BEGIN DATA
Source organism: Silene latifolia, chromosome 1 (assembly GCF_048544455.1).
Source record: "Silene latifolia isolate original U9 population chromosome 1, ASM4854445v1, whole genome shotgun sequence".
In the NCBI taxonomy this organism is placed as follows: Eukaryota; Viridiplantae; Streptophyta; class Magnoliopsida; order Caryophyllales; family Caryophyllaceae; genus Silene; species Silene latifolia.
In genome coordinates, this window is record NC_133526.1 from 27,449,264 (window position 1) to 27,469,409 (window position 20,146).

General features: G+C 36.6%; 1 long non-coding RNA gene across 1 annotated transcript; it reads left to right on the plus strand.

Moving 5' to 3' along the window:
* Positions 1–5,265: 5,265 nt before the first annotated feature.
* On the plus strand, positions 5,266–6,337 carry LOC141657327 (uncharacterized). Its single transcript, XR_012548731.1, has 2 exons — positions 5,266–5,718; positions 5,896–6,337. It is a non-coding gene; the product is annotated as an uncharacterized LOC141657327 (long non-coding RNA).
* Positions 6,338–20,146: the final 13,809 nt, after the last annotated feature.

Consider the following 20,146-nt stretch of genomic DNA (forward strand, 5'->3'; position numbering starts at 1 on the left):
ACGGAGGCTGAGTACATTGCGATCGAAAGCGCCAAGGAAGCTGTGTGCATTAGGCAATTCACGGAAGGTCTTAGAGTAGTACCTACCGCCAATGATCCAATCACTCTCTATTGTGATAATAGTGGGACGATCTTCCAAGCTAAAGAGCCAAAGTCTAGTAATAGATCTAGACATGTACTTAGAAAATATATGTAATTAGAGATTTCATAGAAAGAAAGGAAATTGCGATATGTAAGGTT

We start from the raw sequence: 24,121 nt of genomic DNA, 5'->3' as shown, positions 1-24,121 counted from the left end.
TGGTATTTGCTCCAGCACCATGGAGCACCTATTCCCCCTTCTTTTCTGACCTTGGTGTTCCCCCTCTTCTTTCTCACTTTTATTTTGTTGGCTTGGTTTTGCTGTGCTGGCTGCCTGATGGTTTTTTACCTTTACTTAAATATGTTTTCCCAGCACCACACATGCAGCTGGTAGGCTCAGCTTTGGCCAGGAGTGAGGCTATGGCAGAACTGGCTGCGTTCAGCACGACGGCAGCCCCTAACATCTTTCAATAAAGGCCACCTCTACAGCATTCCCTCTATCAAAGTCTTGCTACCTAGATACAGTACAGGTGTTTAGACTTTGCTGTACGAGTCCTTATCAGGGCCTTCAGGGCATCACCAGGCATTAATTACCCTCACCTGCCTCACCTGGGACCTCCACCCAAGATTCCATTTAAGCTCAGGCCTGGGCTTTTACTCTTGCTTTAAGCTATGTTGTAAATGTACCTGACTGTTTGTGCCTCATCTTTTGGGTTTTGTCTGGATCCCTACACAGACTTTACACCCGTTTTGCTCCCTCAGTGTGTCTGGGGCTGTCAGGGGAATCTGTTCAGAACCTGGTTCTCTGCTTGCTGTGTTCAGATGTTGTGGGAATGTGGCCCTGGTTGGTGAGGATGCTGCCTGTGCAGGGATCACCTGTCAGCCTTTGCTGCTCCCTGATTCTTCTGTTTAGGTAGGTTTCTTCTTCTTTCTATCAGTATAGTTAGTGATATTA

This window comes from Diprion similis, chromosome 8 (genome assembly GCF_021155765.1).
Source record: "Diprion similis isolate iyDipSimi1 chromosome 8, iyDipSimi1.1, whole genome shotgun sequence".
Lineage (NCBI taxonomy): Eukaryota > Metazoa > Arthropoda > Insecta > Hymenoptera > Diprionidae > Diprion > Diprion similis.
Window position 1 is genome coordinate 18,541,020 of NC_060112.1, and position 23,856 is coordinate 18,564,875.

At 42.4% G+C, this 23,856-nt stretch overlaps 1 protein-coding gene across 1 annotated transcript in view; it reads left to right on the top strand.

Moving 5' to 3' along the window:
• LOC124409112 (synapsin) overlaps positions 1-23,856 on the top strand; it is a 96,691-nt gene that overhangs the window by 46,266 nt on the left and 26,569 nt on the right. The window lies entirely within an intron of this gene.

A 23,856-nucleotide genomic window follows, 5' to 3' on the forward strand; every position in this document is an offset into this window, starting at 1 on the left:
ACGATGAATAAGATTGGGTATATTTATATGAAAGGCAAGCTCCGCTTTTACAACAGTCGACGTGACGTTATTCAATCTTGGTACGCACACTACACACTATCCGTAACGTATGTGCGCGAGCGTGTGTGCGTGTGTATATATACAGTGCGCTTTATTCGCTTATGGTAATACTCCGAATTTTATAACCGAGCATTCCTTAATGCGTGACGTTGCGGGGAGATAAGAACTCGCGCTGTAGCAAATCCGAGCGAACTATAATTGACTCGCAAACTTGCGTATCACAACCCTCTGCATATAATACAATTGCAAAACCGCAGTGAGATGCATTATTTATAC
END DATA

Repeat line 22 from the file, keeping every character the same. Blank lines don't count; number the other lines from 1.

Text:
ACGATGAATAAGATTGGGTATATTTATATGAAAGGCAAGCTCCGCTTTTACAACAGTCGACGTGACGTTATTCAATCTTGGTACGCACACTACACACTATCCGTAACGTATGTGCGCGAGCGTGTGTGCGTGTGTATATATACAGTGCGCTTTATTCGCTTATGGTAATACTCCGAATTTTATAACCGAGCATTCCTTAATGCGTGACGTTGCGGGGAGATAAGAACTCGCGCTGTAGCAAATCCGAGCGAACTATAATTGACTCGCAAACTTGCGTATCACAACCCTCTGCATATAATACAATTGCAAAACCGCAGTGAGATGCATTATTTATAC